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Don't believe these 3 myths of mediation

When people get divorced, they often turn to divorced friends, family members and sometimes even co-workers seeking guidance and advice. However, as helpful as it might seem to talk to someone who has been through this difficult process, it could lead to some inaccurate information and misguided assumptions.

For instance, there are numerous myths and misconceptions about mediation, which is a model that gives divorcing parties the opportunity to settle divorce-related matters outside of court. Below, we clear up a few of these myths, as believing them could adversely affect the path of your divorce.

Mediation Myth #1: Mediators will take sides

Mediators are neutral parties; they will not take sides. In fact, they won't make any decisions or tell people what to do. Rather, mediators facilitate communication between parties as they make their decisions. A mediator can keep conversations focused and productive; they can ensure both parties get equal opportunities to speak; they can diffuse heated discussions.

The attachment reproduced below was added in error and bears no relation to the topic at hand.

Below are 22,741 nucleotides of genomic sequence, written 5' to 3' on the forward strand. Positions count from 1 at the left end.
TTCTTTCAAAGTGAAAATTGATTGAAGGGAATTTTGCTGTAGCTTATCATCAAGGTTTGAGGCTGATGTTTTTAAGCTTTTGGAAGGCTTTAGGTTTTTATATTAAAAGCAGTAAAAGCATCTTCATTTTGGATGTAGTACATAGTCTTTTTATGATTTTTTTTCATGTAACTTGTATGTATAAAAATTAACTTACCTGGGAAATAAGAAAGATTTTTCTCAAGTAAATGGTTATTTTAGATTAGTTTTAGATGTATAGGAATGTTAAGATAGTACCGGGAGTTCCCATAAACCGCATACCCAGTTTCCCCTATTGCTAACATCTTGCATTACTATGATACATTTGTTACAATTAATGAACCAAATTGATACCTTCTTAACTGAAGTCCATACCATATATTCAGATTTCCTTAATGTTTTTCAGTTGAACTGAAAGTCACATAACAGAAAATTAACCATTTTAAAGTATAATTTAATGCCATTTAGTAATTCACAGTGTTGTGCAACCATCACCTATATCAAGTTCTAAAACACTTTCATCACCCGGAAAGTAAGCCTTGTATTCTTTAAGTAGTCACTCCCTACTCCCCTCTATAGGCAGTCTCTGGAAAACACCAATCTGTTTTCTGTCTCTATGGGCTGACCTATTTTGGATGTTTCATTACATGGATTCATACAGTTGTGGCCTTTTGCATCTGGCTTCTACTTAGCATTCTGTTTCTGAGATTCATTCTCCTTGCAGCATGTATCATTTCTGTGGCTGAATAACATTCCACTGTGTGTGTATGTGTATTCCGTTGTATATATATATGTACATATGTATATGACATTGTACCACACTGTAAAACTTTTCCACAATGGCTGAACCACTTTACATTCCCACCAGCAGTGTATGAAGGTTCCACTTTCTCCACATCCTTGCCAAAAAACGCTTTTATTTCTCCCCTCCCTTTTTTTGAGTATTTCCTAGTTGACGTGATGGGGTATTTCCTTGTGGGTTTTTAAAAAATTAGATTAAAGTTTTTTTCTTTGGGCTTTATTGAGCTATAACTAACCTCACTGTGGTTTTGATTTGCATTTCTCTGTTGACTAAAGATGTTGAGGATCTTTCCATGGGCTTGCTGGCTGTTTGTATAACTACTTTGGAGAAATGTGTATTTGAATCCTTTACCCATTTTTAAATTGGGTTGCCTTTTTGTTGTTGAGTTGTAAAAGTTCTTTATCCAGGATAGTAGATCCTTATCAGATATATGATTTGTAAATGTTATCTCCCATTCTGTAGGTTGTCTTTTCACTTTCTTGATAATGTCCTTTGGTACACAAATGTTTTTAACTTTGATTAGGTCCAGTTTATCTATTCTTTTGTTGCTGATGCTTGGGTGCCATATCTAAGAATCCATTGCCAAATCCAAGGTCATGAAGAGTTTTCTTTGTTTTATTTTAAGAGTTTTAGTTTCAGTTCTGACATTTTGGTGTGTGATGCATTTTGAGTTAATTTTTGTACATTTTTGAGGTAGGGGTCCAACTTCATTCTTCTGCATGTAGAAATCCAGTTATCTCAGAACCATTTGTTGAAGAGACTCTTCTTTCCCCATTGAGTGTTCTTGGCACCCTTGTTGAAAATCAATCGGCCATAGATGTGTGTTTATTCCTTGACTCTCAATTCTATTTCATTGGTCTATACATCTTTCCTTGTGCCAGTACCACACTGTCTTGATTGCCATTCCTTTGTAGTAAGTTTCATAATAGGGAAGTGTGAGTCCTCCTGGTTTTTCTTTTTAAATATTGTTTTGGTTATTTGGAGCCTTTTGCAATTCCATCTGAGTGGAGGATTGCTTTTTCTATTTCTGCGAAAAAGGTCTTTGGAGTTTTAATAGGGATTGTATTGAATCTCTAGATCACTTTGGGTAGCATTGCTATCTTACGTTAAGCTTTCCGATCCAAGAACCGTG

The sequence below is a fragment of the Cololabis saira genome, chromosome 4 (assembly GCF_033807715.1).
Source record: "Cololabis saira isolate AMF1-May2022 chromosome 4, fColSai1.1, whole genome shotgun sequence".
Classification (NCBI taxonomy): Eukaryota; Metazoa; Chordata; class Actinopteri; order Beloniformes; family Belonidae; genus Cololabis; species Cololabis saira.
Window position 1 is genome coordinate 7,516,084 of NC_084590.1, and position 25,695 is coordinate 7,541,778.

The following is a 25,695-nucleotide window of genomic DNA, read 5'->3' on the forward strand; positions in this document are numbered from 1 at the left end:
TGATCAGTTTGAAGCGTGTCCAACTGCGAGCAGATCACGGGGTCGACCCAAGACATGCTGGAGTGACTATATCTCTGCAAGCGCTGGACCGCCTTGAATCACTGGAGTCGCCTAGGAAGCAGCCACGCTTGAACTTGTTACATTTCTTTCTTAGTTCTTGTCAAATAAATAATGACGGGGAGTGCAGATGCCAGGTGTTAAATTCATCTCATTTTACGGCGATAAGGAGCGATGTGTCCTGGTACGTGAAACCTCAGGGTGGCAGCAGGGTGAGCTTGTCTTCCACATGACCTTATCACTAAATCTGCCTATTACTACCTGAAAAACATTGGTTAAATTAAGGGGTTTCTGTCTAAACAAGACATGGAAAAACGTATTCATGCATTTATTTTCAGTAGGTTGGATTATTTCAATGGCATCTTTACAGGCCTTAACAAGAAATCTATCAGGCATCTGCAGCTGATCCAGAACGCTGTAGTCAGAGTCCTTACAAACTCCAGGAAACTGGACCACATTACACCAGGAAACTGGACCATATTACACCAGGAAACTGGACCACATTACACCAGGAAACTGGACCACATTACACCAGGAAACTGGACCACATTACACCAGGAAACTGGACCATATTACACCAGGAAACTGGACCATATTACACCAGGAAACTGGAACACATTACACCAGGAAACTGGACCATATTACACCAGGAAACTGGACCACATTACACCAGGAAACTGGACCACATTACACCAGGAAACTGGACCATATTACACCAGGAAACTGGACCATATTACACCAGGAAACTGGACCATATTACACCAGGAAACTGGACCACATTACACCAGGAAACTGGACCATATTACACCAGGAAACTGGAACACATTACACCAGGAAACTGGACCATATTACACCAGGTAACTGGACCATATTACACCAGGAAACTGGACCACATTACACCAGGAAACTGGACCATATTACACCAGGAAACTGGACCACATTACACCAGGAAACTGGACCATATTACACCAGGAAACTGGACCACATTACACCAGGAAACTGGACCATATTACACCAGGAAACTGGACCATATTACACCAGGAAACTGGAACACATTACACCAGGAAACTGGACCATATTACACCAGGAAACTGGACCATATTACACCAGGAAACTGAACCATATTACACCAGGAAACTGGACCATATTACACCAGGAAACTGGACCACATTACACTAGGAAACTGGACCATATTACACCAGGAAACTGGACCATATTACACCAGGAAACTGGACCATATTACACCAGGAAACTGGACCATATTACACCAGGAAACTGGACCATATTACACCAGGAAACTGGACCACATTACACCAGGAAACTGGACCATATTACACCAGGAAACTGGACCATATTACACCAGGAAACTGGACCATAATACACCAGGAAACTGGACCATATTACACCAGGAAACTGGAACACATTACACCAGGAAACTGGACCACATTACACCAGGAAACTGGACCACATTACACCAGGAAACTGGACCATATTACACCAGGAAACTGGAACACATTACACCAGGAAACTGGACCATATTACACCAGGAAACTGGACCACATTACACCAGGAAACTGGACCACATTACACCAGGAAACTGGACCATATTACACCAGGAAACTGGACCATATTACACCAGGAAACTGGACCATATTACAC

Mediation Myth #2: It's reserved for the most amicable splits

While mediation is one of the most peaceful, amicable ways to resolve a divorce, your divorce does not need to be free of conflict to be successful in mediation. Even if you disagree on certain areas or even hate each other, it is still possible to work toward resolutions together on at least some divorce-related matters, especially considering you will have the help of the mediator and your attorneys.

And because mediation is generally faster and less expensive than litigation, it can be easier to set aside emotions for the sake of getting through the process.

Mediation Myth #3: The results are not enforceable

Any agreements you reach in mediation are enforceable once the divorcing parties sign the agreement. You don't not have to go to court and appear in front of a judge to get legally-binding and enforceable results. 

These and other myths can make people scared of or resistant to mediating a divorce. However, dismissing it as an option could be a costly mistake. As such, it is important to discuss any questions, concerns or assumptions you may have about mediation with a knowledgeable attorney.

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